- Dry Port, Public-Private Partnership Stories, IFC 2015 - As a landlocked country, Niger depends on neighboring countries’ infrastructure to import and export goods, resulting in prohibitive transport costs. This is a significant obstacle for the country’s economic development. Therefore, the Government of Niger (GoN) decided to structure and implement a dry port project in Dosso (corridor of Benin) and Niamey Rive Droite (corridors of Togo, Ghana and Côte d’Ivoire) for the country to facilitate and process international trade, speed up the flow of cargo, reduce red tape and transportation costs, and move the time consuming sorting and processing of merchandise inland away from the congested seaports of Cotonou (Benin), Lome (Togo), Tema (Ghana), and Abidjan (Côte d’Ivoire). Bolloré Africa Logistics (B.A.L.) won the bid for a 20-year concession to build, develop, and operate both dry ports in Dosso and Niamey Rive Droite.
Papua New Guinea
- Port Moresby (Jacksons) International Airport International Passenger Terminal
- On 2 February 2017 ADB and the Papua New Guinea (PNG) National Airports Corporation (NAC) signed a transaction advisory services agreement to develop a new international passenger terminal at Port Moresby (Jacksons) International Airport through public-private partnership (PPP). The project will use a PPP scheme where the private sector will design, build, finance, operate, and maintain the airport facilities. A new international passenger terminal, the extension of the main runway, and other infrastructure enhancements will help the airport meet forecast air services growth up to 2040. The concession period and other parameters will be determined based on the feasibility study (see ADB Helps PNG Expand Port Moresby International Airport Using PPP, ADB February 2, 2017; A Flexible Financing Model for Large-Scale Infrastructure Investments, ADB October 16, 2017).
- Aden Abdulle International Airport, Mogadishu
- Success Story - Somalia Airport, published by the African Legal Support Facility (ALSF) - The Federal Government of Somalia entered into an amended and restated Concession Agreement on the Management and Upgrade of the Aden Abdulle International Airport, Mogadishu with the private sector operator, Favori LLC on 16 May 2019. The international law firm of Latham and Watkins LLP and aviation sector specialists, Mott Macdonald were engaged to provide the federal government of Somalia with specialist legal advice and technical support during the renegotiation process. The revised agreement represents a considerable improvement over the initial concession agreement signed with the Contractor and marks a significant step towards best practice on concession contracts. Key improvements to achieving a fairer and more balanced agreement are described in more detail in the success story.
- Yerevan Water Supply - Going Private Gradually ADB 2008 - This case study focuses largely on how the Government of Armenia first embarked on private sector participation in its water supply and sewerage sector, which was through the 4-year management contract in Yerevan.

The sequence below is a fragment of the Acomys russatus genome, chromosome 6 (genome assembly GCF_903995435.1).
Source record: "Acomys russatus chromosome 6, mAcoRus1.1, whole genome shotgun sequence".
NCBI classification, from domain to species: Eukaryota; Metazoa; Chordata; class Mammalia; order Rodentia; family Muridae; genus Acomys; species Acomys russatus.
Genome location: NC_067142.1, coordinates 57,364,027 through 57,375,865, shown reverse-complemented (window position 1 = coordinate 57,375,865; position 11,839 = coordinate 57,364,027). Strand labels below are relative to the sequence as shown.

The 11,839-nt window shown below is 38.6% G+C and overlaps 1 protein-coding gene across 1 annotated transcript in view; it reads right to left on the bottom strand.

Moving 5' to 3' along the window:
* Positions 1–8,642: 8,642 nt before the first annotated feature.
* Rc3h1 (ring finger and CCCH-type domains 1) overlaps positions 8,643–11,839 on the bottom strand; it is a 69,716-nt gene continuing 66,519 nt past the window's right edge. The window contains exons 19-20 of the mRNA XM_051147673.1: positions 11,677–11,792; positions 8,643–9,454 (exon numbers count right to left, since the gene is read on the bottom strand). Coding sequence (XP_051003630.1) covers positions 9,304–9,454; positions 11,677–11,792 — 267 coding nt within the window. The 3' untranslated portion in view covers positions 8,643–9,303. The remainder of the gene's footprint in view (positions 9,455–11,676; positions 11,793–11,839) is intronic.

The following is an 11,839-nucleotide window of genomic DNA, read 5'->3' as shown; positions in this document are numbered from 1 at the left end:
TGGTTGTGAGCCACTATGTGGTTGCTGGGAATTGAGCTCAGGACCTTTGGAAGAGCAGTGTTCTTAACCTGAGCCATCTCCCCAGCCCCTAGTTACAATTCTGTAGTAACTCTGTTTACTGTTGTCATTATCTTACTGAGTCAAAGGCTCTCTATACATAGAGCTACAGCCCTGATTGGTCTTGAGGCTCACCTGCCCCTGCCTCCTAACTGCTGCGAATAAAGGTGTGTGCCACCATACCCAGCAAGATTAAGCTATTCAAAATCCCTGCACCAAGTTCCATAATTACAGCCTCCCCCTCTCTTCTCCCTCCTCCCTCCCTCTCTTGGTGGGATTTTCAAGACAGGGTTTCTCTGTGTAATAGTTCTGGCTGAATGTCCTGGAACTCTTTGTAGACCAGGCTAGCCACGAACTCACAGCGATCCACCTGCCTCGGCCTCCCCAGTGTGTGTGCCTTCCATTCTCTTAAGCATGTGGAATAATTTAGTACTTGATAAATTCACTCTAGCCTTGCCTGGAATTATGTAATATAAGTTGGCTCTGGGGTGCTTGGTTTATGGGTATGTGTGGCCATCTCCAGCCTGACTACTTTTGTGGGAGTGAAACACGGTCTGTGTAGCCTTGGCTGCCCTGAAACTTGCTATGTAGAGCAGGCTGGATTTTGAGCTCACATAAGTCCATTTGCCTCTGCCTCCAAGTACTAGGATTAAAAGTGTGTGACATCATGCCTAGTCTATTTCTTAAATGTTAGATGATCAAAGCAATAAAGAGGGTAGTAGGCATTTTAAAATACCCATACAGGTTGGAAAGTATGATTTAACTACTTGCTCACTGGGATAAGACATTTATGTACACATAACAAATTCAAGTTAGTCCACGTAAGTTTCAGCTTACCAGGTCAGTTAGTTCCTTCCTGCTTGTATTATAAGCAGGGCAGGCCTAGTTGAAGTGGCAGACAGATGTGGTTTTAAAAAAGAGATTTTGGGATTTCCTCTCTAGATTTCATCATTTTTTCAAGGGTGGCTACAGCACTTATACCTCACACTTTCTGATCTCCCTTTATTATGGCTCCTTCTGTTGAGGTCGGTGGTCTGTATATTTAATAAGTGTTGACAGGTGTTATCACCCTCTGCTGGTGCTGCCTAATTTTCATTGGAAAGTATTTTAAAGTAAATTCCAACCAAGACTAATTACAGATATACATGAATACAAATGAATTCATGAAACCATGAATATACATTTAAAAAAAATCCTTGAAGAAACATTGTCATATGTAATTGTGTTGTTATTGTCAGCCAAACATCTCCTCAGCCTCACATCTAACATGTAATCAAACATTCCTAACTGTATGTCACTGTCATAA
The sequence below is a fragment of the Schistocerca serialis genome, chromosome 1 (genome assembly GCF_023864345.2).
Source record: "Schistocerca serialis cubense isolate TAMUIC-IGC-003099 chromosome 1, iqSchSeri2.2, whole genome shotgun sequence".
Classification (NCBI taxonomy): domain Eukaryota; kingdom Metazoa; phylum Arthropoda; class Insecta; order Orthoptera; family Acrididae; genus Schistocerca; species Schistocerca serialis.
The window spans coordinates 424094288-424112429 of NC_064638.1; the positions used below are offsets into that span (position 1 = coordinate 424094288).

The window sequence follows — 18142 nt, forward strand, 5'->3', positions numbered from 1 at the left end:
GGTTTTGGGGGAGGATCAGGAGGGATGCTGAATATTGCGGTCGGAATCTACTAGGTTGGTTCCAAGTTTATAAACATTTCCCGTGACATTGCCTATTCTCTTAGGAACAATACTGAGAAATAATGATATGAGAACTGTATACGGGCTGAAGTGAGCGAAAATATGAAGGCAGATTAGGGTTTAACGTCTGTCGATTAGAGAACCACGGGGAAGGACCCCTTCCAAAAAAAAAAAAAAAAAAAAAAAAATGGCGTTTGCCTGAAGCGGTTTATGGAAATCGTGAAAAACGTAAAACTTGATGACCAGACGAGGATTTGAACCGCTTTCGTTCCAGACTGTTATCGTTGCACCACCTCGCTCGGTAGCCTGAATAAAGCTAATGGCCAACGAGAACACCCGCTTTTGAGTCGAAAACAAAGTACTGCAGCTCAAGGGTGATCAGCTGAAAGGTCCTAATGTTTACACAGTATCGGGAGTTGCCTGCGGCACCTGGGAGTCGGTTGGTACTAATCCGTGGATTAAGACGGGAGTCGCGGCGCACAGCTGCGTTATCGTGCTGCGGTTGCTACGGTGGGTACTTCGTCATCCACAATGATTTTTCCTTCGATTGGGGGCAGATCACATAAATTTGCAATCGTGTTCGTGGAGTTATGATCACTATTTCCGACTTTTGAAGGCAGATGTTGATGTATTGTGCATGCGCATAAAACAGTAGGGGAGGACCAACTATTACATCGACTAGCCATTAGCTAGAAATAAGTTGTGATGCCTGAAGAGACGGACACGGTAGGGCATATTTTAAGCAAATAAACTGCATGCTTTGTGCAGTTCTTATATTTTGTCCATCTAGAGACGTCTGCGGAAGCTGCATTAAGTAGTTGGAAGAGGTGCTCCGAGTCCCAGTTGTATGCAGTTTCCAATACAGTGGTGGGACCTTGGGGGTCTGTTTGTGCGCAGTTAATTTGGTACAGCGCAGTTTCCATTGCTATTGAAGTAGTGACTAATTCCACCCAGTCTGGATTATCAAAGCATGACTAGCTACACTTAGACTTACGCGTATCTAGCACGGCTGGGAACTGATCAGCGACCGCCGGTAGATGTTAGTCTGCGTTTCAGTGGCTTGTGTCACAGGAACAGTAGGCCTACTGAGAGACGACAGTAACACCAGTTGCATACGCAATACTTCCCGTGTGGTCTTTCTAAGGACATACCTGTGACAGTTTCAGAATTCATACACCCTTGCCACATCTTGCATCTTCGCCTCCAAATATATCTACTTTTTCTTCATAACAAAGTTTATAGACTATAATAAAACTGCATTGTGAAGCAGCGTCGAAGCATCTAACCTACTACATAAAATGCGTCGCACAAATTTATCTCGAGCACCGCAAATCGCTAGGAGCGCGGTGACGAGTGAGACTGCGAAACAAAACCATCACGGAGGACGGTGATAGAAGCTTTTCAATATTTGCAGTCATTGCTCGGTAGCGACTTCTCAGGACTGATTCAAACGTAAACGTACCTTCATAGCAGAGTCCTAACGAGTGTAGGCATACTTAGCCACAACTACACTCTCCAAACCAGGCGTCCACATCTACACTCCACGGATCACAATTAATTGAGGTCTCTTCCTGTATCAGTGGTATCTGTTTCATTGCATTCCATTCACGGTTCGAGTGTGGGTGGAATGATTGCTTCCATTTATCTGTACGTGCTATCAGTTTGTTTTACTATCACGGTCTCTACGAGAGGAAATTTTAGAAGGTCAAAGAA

- Leveraging the Private Sector for Rural Water Supply
- Doing More with Less: Leveraging the Private Sector for Rural Water Supply in Benin, SmartLesson, IFC May 2015 - In 2006, the government of Benin launched a reform of the water sector that transferred the management of rural water supply schemes from local communities to private operators (POs) under lease/affermage contracts to improve accountability and quality of service. Working together, IFC and the World Bank helped develop public-private partnerships (PPPs) to extend the water supply into rural areas of Benin. The project, designed as a pilot program, subsidized concession for groups of PWS (“clusters”) as an alternative to the affermage model. Ten pilot rural water supply systems were selected in three different municipalities across the country and grouped into four clusters of two to three systems each. Each of the four clusters was tendered as a separate transaction by the respective municipalities. The tender process led to the award of four eight-year concession agreements for the design, partial financing, rehabilitation, extension, and operation of the 10 rural water systems to three winning bidders. For the first time in Benin, bankable long-term commercial agreements allowed private operators to raise funding from local commercial banks to undertake the necessary investments. The SmartLesson offers a perspective on what it takes to design and implement sustainable rural water PPP projects, and shares the lessons learned during the project implementation process. (See also Providing Essential Infrastructure in Fragility, Conflict and Violence-Affected States - A toolkit for enabling SME participation, PPIAF 2017; Subsidized concession contracts: how did it work? chapter IV in: Benin – Innovative public private partnerships for rural water services sustainability - A Case Study, WSP, World Bank, IFC June 2015, World Bank, June 10, 2015; see also Toolkit: Structuring Private-Sector Participation (PSP) Contracts for Small Scale Water Projects by Victoria Rigby Delmon, Water and Sanitation Program (WSP), May 2014).
Benin, Burkina Faso, Kenya, Niger, Senegal, and Uganda